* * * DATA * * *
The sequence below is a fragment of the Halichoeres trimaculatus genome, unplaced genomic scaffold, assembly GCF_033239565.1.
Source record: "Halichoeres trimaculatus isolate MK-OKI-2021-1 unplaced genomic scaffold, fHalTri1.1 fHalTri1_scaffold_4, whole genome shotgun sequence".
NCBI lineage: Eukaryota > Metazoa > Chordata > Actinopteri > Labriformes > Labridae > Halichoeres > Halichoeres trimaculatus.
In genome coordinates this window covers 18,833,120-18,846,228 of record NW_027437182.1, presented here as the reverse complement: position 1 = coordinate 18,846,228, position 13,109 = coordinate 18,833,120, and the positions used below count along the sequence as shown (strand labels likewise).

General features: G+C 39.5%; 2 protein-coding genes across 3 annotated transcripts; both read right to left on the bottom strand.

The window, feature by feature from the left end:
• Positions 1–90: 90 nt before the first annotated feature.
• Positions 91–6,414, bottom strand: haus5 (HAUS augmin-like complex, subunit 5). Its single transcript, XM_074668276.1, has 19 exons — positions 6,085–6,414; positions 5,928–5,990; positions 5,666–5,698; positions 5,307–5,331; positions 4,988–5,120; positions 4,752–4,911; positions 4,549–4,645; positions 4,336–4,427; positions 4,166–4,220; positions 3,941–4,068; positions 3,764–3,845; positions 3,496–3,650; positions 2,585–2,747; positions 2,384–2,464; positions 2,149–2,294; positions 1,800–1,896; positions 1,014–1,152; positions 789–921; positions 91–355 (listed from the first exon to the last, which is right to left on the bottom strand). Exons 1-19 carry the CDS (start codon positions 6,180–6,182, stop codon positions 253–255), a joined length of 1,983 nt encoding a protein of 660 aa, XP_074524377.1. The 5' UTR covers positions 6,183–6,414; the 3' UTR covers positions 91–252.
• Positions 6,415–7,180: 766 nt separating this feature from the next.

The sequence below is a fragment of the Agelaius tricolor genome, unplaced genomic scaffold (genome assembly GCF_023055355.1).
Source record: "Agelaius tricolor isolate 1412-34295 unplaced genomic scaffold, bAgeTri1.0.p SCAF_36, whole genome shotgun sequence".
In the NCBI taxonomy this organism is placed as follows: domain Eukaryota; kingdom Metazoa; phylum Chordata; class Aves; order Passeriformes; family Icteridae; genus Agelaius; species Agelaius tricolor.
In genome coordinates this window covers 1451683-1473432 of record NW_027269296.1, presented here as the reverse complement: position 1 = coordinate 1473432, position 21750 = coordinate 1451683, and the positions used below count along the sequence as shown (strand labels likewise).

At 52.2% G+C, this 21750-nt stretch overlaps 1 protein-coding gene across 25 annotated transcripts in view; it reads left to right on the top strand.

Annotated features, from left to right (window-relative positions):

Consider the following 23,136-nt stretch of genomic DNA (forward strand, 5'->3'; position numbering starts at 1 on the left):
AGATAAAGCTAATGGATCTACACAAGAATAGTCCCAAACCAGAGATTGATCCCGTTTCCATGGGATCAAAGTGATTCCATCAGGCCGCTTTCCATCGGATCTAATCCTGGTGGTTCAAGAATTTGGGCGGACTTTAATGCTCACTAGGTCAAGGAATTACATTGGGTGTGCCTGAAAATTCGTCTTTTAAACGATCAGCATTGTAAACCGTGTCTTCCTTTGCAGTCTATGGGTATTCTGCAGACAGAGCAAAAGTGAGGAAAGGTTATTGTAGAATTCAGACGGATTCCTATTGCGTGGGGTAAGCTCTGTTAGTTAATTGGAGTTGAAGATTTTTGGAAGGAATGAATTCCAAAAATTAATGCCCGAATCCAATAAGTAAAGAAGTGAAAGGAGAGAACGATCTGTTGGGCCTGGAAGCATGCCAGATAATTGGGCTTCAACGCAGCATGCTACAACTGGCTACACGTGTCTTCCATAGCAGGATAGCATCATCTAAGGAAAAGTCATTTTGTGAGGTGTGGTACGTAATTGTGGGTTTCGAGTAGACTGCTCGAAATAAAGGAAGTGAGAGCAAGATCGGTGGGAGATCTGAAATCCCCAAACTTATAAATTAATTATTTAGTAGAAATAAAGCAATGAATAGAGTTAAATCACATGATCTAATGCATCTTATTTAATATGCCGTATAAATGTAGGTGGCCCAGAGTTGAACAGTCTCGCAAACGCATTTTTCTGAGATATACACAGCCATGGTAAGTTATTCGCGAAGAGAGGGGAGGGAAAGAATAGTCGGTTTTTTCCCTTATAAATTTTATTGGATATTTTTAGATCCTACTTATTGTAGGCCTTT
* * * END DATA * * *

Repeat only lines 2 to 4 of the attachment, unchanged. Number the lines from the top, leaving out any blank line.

Source record: "Halichoeres trimaculatus isolate MK-OKI-2021-1 unplaced genomic scaffold, fHalTri1.1 fHalTri1_scaffold_4, whole genome shotgun sequence".
NCBI lineage: Eukaryota > Metazoa > Chordata > Actinopteri > Labriformes > Labridae > Halichoeres > Halichoeres trimaculatus.
In genome coordinates this window covers 18,833,120-18,846,228 of record NW_027437182.1, presented here as the reverse complement: position 1 = coordinate 18,846,228, position 13,109 = coordinate 18,833,120, and the positions used below count along the sequence as shown (strand labels likewise).